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Postby GAC8666 » Thu Jun 01, 2006 3:02 pm

Snakes Gould wrote:i say you let a pitcher with a no no keep going until he lets up a hit. maybe its just the traditionalist in me but 140 really isnt that many pitches, especially when it comes to the history of the game.


You gotta think. Hes 22 years old. They dont want to "Mark Prior" him and make him picth 120+ otches a game be gerat for a year and be on the Dl for half the season for the next 10 years. PLus he was a MR and hes arm strength was not of a SP. Every start this year he has pitched more innings and picthes. They are devolping the arm strength which is key to young pictchers. I have Liriano on my team and I would love for him to go 9 inninsg every night and K 10-15 batters a night. But i also want to see him picth for the next 10 years.
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Postby bucksox » Thu Jun 01, 2006 3:16 pm

[quote="Hobbes"]A world-class sprinter might be in top physical condition, but that doesn't mean he will be able to run a marathon. His muscles just aren't conditioned that way. Similarly, pitchers today are not physically conditioned to pitch very high pitch counts. [quote]

Come on. Really? This isn't really a good comparison. You are talking about 2 very different events in sprinting and long distance. Fast versus Slow twitch muscles. I see where you are going and get the idea but... come on. I guess if I was saying you should let closers pitch 100+ pitches then you could make this argument. I think where I was coming from is that even if a young pitcher is "cruisin" in a game and he reaches the magic number, you see more often than not that he gets yanked "just to be on the safe side.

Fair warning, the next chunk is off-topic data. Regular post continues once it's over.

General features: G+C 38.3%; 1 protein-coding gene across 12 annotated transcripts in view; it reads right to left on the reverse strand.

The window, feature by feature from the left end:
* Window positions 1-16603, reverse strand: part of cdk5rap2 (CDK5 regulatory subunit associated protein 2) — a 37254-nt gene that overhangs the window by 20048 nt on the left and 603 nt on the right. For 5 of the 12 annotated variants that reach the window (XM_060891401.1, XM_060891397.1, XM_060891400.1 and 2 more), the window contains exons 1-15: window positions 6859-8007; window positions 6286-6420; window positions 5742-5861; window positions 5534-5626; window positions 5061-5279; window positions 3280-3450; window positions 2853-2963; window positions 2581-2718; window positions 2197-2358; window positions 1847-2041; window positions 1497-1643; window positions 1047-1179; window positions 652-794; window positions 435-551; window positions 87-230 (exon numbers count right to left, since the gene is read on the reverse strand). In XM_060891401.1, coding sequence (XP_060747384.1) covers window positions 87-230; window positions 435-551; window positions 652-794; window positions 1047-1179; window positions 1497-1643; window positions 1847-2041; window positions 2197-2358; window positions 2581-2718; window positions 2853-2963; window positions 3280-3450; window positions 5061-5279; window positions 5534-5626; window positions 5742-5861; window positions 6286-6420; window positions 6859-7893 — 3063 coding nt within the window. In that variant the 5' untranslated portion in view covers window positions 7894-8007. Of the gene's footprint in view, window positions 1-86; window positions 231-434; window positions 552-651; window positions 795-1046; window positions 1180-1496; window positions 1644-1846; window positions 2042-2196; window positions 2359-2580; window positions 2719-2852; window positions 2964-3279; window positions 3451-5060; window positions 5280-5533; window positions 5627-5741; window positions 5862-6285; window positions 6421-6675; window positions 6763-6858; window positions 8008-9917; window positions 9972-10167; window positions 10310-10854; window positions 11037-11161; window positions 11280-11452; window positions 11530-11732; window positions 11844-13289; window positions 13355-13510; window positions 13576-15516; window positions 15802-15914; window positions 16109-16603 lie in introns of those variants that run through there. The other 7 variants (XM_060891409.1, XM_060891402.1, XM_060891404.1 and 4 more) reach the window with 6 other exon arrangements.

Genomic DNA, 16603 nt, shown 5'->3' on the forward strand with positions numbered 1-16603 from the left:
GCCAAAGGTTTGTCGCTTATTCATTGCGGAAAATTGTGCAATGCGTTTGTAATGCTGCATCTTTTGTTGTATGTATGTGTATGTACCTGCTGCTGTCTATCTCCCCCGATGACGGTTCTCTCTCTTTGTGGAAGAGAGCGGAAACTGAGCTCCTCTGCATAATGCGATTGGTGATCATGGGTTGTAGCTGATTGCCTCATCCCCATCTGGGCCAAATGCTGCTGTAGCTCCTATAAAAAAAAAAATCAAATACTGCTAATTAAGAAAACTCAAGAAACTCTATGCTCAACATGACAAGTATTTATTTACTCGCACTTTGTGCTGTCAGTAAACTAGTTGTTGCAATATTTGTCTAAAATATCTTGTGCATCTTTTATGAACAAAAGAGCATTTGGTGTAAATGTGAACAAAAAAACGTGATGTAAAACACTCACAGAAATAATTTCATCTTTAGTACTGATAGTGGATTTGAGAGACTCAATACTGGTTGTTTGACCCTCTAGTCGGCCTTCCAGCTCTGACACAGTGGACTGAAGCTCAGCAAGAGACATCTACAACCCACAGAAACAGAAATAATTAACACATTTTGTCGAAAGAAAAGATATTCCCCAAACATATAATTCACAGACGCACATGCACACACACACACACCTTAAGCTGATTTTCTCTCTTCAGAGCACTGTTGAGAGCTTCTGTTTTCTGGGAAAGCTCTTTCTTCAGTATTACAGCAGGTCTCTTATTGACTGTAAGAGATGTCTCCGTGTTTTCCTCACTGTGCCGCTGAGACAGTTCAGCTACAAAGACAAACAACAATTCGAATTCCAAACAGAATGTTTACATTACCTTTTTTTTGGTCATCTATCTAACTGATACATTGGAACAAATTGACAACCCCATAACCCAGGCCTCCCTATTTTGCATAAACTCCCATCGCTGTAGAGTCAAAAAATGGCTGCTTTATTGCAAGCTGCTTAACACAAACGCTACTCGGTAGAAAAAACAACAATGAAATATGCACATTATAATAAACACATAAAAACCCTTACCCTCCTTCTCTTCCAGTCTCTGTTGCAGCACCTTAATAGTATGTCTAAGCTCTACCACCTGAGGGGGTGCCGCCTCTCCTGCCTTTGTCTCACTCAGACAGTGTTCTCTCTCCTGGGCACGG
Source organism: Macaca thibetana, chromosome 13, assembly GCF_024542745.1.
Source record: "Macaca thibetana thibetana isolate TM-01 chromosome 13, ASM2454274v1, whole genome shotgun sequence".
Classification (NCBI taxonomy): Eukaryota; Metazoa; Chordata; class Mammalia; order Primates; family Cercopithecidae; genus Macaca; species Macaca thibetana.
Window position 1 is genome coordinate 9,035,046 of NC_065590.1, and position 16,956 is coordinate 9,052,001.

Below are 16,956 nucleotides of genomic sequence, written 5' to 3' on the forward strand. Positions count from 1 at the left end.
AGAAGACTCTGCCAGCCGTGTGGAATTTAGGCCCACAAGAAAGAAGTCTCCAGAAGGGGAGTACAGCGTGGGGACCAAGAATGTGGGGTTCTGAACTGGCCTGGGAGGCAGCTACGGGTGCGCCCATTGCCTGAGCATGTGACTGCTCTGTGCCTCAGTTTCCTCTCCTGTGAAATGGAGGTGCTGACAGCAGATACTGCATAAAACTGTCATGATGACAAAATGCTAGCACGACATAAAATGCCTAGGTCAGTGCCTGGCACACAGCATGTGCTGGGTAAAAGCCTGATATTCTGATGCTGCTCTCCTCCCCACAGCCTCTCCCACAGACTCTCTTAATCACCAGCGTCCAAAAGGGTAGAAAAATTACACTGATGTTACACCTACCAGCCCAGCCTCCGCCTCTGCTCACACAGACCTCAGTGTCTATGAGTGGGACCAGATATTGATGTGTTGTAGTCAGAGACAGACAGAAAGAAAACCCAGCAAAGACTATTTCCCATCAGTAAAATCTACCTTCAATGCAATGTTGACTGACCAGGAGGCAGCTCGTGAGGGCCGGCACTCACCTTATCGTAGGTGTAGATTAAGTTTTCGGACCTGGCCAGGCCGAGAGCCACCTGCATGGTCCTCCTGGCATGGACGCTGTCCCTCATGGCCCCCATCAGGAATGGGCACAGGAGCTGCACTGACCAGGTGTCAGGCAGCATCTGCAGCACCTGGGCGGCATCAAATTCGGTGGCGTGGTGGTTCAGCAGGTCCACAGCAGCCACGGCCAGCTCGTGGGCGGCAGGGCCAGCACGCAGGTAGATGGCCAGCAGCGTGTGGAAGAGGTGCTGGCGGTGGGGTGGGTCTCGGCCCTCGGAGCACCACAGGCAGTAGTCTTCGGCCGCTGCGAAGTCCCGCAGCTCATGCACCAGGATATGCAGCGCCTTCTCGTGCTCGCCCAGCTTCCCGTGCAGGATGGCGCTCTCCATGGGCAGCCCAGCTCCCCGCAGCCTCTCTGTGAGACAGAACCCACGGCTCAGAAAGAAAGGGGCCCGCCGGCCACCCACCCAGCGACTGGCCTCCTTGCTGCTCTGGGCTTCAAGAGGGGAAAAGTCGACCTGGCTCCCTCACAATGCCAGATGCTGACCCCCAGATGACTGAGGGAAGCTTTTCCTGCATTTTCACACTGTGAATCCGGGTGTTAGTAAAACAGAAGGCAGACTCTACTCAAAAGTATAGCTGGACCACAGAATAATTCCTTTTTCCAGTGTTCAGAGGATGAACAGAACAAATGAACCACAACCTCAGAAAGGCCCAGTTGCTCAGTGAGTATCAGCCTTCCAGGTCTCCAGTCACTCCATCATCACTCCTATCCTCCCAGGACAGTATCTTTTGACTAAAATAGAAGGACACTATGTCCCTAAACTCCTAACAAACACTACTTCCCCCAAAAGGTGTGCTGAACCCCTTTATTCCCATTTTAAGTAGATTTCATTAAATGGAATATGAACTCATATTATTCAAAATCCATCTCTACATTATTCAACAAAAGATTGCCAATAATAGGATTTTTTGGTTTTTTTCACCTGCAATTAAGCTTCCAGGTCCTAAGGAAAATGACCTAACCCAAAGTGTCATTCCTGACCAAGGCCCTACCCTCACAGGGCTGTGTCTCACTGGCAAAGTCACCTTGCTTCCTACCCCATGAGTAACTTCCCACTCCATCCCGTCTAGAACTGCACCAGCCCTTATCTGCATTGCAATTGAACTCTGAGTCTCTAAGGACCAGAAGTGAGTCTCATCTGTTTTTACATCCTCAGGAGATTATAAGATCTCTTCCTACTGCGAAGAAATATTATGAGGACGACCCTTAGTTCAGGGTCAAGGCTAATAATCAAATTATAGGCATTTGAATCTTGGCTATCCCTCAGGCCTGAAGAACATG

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Postby Mugrila » Thu Jun 01, 2006 4:00 pm

bucksox wrote:
Hobbes wrote:A world-class sprinter might be in top physical condition, but that doesn't mean he will be able to run a marathon. His muscles just aren't conditioned that way. Similarly, pitchers today are not physically conditioned to pitch very high pitch counts.


Come on. Really? This isn't really a good comparison. You are talking about 2 very different events in sprinting and long distance. Fast versus Slow twitch muscles. I see where you are going and get the idea but... come on. I guess if I was saying you should let closers pitch 100+ pitches then you could make this argument. I think where I was coming from is that even if a young pitcher is "cruisin" in a game and he reaches the magic number, you see more often than not that he gets yanked "just to be on the safe side.




Not that the sprinter-marathon comparison is great, but it has some value. I'd say its more like somebody who is used to running 100m sprints going to running 300m. They are using small steps with Liriano to make sure his arm is ready. Before his first start, he had never pitched more than 3 innings in a row this season.